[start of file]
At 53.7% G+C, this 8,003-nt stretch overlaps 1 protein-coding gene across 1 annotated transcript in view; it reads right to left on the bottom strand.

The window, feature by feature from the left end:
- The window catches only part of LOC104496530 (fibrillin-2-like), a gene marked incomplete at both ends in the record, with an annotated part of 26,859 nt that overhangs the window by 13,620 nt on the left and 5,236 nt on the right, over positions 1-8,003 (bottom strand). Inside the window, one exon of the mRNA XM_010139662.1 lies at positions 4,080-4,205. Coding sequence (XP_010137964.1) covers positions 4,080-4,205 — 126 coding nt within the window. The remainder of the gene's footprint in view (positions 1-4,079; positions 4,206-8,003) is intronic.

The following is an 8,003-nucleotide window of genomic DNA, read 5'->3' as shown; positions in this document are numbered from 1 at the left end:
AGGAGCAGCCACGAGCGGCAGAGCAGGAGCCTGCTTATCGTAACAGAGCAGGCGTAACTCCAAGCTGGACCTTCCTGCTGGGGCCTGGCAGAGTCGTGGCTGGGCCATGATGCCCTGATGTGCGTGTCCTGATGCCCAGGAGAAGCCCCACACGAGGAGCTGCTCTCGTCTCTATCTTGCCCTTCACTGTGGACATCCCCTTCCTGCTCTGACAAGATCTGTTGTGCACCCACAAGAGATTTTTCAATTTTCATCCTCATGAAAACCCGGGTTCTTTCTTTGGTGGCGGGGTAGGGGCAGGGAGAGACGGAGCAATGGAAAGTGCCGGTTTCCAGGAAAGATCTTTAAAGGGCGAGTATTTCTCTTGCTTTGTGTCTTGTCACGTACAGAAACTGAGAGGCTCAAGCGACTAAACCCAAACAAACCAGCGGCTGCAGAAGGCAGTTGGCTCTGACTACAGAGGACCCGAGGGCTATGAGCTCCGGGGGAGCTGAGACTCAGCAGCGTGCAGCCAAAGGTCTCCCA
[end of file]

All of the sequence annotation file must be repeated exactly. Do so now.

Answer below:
At 53.7% G+C, this 8,003-nt stretch overlaps 1 protein-coding gene across 1 annotated transcript in view; it reads right to left on the bottom strand.

The window, feature by feature from the left end:
- The window catches only part of LOC104496530 (fibrillin-2-like), a gene marked incomplete at both ends in the record, with an annotated part of 26,859 nt that overhangs the window by 13,620 nt on the left and 5,236 nt on the right, over positions 1-8,003 (bottom strand). Inside the window, one exon of the mRNA XM_010139662.1 lies at positions 4,080-4,205. Coding sequence (XP_010137964.1) covers positions 4,080-4,205 — 126 coding nt within the window. The remainder of the gene's footprint in view (positions 1-4,079; positions 4,206-8,003) is intronic.

The following is an 8,003-nucleotide window of genomic DNA, read 5'->3' as shown; positions in this document are numbered from 1 at the left end:
AGGAGCAGCCACGAGCGGCAGAGCAGGAGCCTGCTTATCGTAACAGAGCAGGCGTAACTCCAAGCTGGACCTTCCTGCTGGGGCCTGGCAGAGTCGTGGCTGGGCCATGATGCCCTGATGTGCGTGTCCTGATGCCCAGGAGAAGCCCCACACGAGGAGCTGCTCTCGTCTCTATCTTGCCCTTCACTGTGGACATCCCCTTCCTGCTCTGACAAGATCTGTTGTGCACCCACAAGAGATTTTTCAATTTTCATCCTCATGAAAACCCGGGTTCTTTCTTTGGTGGCGGGGTAGGGGCAGGGAGAGACGGAGCAATGGAAAGTGCCGGTTTCCAGGAAAGATCTTTAAAGGGCGAGTATTTCTCTTGCTTTGTGTCTTGTCACGTACAGAAACTGAGAGGCTCAAGCGACTAAACCCAAACAAACCAGCGGCTGCAGAAGGCAGTTGGCTCTGACTACAGAGGACCCGAGGGCTATGAGCTCCGGGGGAGCTGAGACTCAGCAGCGTGCAGCCAAAGGTCTCCCA